San Zhan is the first pattern in the white crane fighting arts system, but it is also the hardest form to truly master as it has no flash movements or jumping flying kicks in the form. It works the whole body, mind and breath of the individual. San Zhan gives the student the basic platform needed to be able to do Kungfu. Many students want to learn the more flamboyant movements of the crane system, but do not realise that they need the core strength in their body to achieve a high level. It will take most students of today, six months to a year, if they work hard, to pass their grading of San Zhan. What they do not realise is it is a lifetime of work that will enable them to reach the other levels of San Zhan.
San Zhan teaches you to sit on your stance, strengthening the ankles, knees and hips. It teaches you how to hold your posture correctly and move forwards and backwards. One of the old Chinese terms is to “move like a cloud”. You show no excessive movement, you just appear forward or back; almost as if you did not see the person move in or out of range. The core of the pattern is repeated six times, emphasizing its importance. The thrusting of the hands out and returning, teaches the practitioner to deliver their energy from the ground to beyond the hands and then returning back to the strongest point of defence, whilst not wasting the energy used.
Just as with the legs, the arms are also being strengthened, firstly, the shoulders then the elbows and the wrist joints. The arms are like a young crane learning how to use its wings. A bird cannot fly initially, it is weak and cannot move efficiently. As it gets better it can fly great distances with little effort. It takes many years to teach your body which muscles to use and which ones not to. If the triceps are helping thrust the arm forward, but the bicep is still tense then the movement will be restricted, thus wasting energy and economy of movement.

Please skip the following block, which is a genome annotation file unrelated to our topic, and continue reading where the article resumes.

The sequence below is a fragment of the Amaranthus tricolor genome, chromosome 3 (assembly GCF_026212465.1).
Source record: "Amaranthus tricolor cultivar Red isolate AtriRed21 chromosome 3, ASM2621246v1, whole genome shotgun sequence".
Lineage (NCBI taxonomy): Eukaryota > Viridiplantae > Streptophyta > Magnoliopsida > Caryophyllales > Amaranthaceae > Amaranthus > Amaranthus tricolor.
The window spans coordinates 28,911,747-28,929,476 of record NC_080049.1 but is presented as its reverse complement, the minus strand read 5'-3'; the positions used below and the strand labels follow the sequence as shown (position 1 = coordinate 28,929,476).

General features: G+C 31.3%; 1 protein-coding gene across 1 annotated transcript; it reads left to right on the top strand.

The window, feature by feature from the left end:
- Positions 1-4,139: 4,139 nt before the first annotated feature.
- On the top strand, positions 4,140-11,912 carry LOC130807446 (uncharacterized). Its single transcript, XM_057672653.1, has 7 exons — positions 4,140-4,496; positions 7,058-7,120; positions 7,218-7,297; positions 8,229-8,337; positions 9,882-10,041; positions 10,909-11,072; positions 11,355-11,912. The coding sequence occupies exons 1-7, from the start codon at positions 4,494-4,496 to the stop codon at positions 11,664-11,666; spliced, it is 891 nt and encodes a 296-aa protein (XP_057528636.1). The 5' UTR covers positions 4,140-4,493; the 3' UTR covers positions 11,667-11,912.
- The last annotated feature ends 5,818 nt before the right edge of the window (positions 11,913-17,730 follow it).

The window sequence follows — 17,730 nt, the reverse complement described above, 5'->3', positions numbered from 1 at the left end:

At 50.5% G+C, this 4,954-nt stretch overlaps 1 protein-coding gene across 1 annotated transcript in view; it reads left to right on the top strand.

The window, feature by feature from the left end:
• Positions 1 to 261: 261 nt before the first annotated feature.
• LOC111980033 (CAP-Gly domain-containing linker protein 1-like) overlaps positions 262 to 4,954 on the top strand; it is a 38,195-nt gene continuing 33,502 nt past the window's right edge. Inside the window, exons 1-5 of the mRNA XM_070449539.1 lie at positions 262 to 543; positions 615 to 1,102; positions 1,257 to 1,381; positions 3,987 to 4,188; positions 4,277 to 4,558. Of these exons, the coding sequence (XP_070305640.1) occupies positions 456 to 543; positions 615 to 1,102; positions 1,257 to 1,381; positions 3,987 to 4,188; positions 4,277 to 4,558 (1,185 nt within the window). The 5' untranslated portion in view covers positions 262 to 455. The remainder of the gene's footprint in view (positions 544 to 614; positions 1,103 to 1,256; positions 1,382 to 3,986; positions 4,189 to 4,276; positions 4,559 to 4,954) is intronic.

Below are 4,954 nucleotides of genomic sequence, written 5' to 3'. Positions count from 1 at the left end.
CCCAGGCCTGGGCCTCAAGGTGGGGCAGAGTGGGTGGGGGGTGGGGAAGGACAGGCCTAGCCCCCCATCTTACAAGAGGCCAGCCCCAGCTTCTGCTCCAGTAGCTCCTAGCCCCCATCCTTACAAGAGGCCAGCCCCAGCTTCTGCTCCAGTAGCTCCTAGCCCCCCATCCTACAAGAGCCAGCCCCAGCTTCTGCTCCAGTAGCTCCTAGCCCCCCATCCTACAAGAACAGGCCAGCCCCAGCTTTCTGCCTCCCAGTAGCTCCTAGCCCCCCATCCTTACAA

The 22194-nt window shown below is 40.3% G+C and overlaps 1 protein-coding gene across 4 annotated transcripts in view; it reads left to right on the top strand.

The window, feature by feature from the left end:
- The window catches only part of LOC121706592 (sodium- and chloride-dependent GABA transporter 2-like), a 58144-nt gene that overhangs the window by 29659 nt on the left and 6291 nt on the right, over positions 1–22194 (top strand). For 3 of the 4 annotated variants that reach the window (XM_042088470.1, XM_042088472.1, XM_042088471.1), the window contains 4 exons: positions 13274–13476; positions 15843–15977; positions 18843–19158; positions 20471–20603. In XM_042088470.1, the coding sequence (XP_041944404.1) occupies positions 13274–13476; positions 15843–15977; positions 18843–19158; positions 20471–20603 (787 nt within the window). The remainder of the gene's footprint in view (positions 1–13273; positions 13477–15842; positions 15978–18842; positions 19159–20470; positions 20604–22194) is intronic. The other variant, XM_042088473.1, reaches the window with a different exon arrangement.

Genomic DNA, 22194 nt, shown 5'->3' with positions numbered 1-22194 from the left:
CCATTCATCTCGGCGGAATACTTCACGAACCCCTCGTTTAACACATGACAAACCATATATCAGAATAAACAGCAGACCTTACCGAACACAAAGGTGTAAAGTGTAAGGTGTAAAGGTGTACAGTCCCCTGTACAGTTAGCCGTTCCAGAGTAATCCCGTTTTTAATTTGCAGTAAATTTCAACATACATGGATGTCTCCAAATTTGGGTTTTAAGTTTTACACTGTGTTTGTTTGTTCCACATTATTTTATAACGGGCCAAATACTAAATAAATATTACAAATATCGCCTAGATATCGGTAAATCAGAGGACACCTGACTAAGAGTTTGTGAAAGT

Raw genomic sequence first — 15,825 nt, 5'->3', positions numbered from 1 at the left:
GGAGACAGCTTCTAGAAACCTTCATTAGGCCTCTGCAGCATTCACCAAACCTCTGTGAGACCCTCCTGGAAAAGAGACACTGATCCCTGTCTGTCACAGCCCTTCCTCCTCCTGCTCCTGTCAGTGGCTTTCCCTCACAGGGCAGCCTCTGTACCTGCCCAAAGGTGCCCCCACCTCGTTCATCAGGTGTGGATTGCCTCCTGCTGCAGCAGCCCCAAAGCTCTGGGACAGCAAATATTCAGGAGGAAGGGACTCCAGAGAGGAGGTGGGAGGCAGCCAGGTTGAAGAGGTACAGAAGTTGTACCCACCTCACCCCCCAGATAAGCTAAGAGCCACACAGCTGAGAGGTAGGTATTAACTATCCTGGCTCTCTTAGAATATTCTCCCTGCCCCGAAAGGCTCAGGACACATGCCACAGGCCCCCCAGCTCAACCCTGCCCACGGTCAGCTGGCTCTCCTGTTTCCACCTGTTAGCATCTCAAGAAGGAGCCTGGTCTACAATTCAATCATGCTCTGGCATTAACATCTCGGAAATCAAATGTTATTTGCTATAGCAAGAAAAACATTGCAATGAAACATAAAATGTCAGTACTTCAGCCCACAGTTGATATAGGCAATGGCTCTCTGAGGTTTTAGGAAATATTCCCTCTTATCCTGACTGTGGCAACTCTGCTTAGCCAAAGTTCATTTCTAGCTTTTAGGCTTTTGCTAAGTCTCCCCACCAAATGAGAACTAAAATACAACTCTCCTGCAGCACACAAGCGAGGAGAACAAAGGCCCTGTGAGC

Finally the body; the engine, the core, the source of all power, the part that joins the top and the bottom together. The body moves in many different ways in the crane style to generate the power to the extremities, but San Zhan works from a basic level through to the advanced, utilising the waist to keep the stance rooted and generating the whip into the hands. Many people underestimate the power of breath in today’s martial arts but let’s face it how long can you last without breathing? Not long, so imagine, instead of giving yourself a standard fuel by being taught how to breathe correctly you have a high octane racing fuel running through your veins. As a result your body will be healthier, stronger, focused, faster and run smoother.
This is only a short section to open your eyes as to why San Zhan is practiced so much and the emphasis on getting the form right is so important. Many other styles in China have slightly different forms of San Zhan but the core is mostly the same. You will only get out of San Zhan what you put in to it, so go and practice.
Head Instructor Neil Johnson.